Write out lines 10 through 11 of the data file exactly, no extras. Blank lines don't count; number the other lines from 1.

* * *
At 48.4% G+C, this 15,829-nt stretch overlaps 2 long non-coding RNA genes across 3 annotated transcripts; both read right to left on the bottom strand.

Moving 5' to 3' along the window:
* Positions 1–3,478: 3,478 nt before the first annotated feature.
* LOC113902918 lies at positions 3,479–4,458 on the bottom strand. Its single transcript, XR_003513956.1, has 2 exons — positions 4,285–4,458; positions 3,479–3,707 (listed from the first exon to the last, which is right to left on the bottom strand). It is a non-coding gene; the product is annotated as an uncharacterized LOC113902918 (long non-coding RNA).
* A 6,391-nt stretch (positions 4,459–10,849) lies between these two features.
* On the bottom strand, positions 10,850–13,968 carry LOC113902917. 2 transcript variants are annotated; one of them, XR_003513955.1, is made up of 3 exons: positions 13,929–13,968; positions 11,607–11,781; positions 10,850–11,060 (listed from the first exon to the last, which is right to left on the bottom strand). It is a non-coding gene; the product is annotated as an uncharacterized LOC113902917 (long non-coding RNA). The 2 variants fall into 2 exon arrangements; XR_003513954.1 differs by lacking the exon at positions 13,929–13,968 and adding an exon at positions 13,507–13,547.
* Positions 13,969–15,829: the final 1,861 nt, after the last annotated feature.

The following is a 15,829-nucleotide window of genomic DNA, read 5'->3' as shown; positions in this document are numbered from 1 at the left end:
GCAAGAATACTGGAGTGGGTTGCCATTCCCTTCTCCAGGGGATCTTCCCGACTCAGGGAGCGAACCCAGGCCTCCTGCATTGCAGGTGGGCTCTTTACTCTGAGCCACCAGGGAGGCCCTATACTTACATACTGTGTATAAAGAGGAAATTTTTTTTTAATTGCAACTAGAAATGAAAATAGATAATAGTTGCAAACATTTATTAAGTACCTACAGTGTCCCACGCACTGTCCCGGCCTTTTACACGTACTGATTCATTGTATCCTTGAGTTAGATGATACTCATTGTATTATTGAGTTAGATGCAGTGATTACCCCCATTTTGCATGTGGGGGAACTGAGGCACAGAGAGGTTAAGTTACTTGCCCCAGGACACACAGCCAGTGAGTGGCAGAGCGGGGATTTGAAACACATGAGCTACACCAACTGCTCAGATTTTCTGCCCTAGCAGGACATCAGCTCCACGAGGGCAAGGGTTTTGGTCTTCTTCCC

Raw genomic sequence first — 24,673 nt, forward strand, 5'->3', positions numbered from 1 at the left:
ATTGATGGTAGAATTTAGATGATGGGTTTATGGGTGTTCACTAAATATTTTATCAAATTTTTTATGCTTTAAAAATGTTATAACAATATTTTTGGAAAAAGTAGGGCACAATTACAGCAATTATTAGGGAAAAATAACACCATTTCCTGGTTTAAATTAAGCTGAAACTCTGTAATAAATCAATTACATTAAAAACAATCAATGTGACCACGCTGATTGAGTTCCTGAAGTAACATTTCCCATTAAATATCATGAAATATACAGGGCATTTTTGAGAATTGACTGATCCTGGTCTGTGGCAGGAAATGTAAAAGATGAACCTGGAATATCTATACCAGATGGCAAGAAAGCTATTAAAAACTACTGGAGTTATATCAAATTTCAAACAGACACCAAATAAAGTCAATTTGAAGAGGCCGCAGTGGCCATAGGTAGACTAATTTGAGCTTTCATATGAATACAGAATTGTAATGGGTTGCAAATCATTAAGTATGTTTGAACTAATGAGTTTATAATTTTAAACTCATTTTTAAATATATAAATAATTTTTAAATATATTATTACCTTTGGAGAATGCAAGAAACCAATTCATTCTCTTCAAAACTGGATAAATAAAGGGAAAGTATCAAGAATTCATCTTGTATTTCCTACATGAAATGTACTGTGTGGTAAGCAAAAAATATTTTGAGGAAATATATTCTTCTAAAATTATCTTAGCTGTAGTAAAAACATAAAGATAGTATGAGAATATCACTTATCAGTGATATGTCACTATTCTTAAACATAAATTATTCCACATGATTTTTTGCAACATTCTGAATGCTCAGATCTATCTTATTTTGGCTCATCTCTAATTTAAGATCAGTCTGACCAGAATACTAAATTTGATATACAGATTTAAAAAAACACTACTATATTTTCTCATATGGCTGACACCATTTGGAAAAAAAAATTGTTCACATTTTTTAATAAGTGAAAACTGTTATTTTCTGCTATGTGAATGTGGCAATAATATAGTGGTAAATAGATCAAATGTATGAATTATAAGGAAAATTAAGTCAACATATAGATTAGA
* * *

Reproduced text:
Raw genomic sequence first — 24,673 nt, forward strand, 5'->3', positions numbered from 1 at the left:
ATTGATGGTAGAATTTAGATGATGGGTTTATGGGTGTTCACTAAATATTTTATCAAATTTTTTATGCTTTAAAAATGTTATAACAATATTTTTGGAAAAAGTAGGGCACAATTACAGCAATTATTAGGGAAAAATAACACCATTTCCTGGTTTAAATTAAGCTGAAACTCTGTAATAAATCAATTACATTAAAAACAATCAATGTGACCACGCTGATTGAGTTCCTGAAGTAACATTTCCCATTAAATATCATGAAATATACAGGGCATTTTTGAGAATTGACTGATCCTGGTCTGTGGCAGGAAATGTAAAAGATGAACCTGGAATATCTATACCAGATGGCAAGAAAGCTATTAAAAACTACTGGAGTTATATCAAATTTCAAACAGACACCAAATAAAGTCAATTTGAAGAGGCCGCAGTGGCCATAGGTAGACTAATTTGAGCTTTCATATGAATACAGAATTGTAATGGGTTGCAAATCATTAAGTATGTTTGAACTAATGAGTTTATAATTTTAAACTCATTTTTAAATATATAAATAATTTTTAAATATATTATTACCTTTGGAGAATGCAAGAAACCAATTCATTCTCTTCAAAACTGGATAAATAAAGGGAAAGTATCAAGAATTCATCTTGTATTTCCTACATGAAATGTACTGTGTGGTAAGCAAAAAATATTTTGAGGAAATATATTCTTCTAAAATTATCTTAGCTGTAGTAAAAACATAAAGATAGTATGAGAATATCACTTATCAGTGATATGTCACTATTCTTAAACATAAATTATTCCACATGATTTTTTGCAACATTCTGAATGCTCAGATCTATCTTATTTTGGCTCATCTCTAATTTAAGATCAGTCTGACCAGAATACTAAATTTGATATACAGATTTAAAAAAACACTACTATATTTTCTCATATGGCTGACACCATTTGGAAAAAAAAATTGTTCACATTTTTTAATAAGTGAAAACTGTTATTTTCTGCTATGTGAATGTGGCAATAATATAGTGGTAAATAGATCAAATGTATGAATTATAAGGAAAATTAAGTCAACATATAGATTAGA